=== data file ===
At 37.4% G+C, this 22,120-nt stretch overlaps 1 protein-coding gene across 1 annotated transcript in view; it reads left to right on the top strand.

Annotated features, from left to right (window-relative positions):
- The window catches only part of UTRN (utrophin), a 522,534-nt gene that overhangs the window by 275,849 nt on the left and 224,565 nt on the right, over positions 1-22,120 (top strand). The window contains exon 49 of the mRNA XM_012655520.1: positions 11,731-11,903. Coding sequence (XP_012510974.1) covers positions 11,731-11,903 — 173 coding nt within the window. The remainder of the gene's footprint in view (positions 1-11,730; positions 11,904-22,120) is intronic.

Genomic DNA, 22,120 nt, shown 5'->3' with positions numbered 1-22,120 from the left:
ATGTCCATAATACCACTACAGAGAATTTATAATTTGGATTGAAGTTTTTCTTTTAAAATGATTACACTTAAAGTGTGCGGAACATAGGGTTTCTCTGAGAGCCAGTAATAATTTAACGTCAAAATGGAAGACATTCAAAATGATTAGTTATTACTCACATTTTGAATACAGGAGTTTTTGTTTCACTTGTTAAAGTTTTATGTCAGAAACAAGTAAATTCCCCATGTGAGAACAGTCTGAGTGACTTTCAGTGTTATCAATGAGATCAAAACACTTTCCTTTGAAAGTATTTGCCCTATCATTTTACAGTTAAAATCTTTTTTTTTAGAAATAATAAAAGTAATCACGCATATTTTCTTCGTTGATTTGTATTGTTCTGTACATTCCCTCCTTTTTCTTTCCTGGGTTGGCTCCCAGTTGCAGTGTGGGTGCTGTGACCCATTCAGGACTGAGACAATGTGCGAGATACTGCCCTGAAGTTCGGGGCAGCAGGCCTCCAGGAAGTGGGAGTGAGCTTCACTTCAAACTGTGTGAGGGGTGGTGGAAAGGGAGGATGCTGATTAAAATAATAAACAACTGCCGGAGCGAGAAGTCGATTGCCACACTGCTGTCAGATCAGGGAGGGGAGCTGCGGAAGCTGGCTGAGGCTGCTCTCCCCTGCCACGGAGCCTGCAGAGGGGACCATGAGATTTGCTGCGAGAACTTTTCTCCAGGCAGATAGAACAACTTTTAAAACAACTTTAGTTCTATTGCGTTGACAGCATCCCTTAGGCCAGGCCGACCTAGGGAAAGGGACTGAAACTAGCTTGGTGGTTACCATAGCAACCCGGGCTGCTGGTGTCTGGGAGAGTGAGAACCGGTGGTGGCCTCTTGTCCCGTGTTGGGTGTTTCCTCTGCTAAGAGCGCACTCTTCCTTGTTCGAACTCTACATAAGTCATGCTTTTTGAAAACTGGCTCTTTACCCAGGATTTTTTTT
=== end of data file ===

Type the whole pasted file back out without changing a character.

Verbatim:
At 37.4% G+C, this 22,120-nt stretch overlaps 1 protein-coding gene across 1 annotated transcript in view; it reads left to right on the top strand.

Annotated features, from left to right (window-relative positions):
- The window catches only part of UTRN (utrophin), a 522,534-nt gene that overhangs the window by 275,849 nt on the left and 224,565 nt on the right, over positions 1-22,120 (top strand). The window contains exon 49 of the mRNA XM_012655520.1: positions 11,731-11,903. Coding sequence (XP_012510974.1) covers positions 11,731-11,903 — 173 coding nt within the window. The remainder of the gene's footprint in view (positions 1-11,730; positions 11,904-22,120) is intronic.

Genomic DNA, 22,120 nt, shown 5'->3' with positions numbered 1-22,120 from the left:
ATGTCCATAATACCACTACAGAGAATTTATAATTTGGATTGAAGTTTTTCTTTTAAAATGATTACACTTAAAGTGTGCGGAACATAGGGTTTCTCTGAGAGCCAGTAATAATTTAACGTCAAAATGGAAGACATTCAAAATGATTAGTTATTACTCACATTTTGAATACAGGAGTTTTTGTTTCACTTGTTAAAGTTTTATGTCAGAAACAAGTAAATTCCCCATGTGAGAACAGTCTGAGTGACTTTCAGTGTTATCAATGAGATCAAAACACTTTCCTTTGAAAGTATTTGCCCTATCATTTTACAGTTAAAATCTTTTTTTTTAGAAATAATAAAAGTAATCACGCATATTTTCTTCGTTGATTTGTATTGTTCTGTACATTCCCTCCTTTTTCTTTCCTGGGTTGGCTCCCAGTTGCAGTGTGGGTGCTGTGACCCATTCAGGACTGAGACAATGTGCGAGATACTGCCCTGAAGTTCGGGGCAGCAGGCCTCCAGGAAGTGGGAGTGAGCTTCACTTCAAACTGTGTGAGGGGTGGTGGAAAGGGAGGATGCTGATTAAAATAATAAACAACTGCCGGAGCGAGAAGTCGATTGCCACACTGCTGTCAGATCAGGGAGGGGAGCTGCGGAAGCTGGCTGAGGCTGCTCTCCCCTGCCACGGAGCCTGCAGAGGGGACCATGAGATTTGCTGCGAGAACTTTTCTCCAGGCAGATAGAACAACTTTTAAAACAACTTTAGTTCTATTGCGTTGACAGCATCCCTTAGGCCAGGCCGACCTAGGGAAAGGGACTGAAACTAGCTTGGTGGTTACCATAGCAACCCGGGCTGCTGGTGTCTGGGAGAGTGAGAACCGGTGGTGGCCTCTTGTCCCGTGTTGGGTGTTTCCTCTGCTAAGAGCGCACTCTTCCTTGTTCGAACTCTACATAAGTCATGCTTTTTGAAAACTGGCTCTTTACCCAGGATTTTTTTT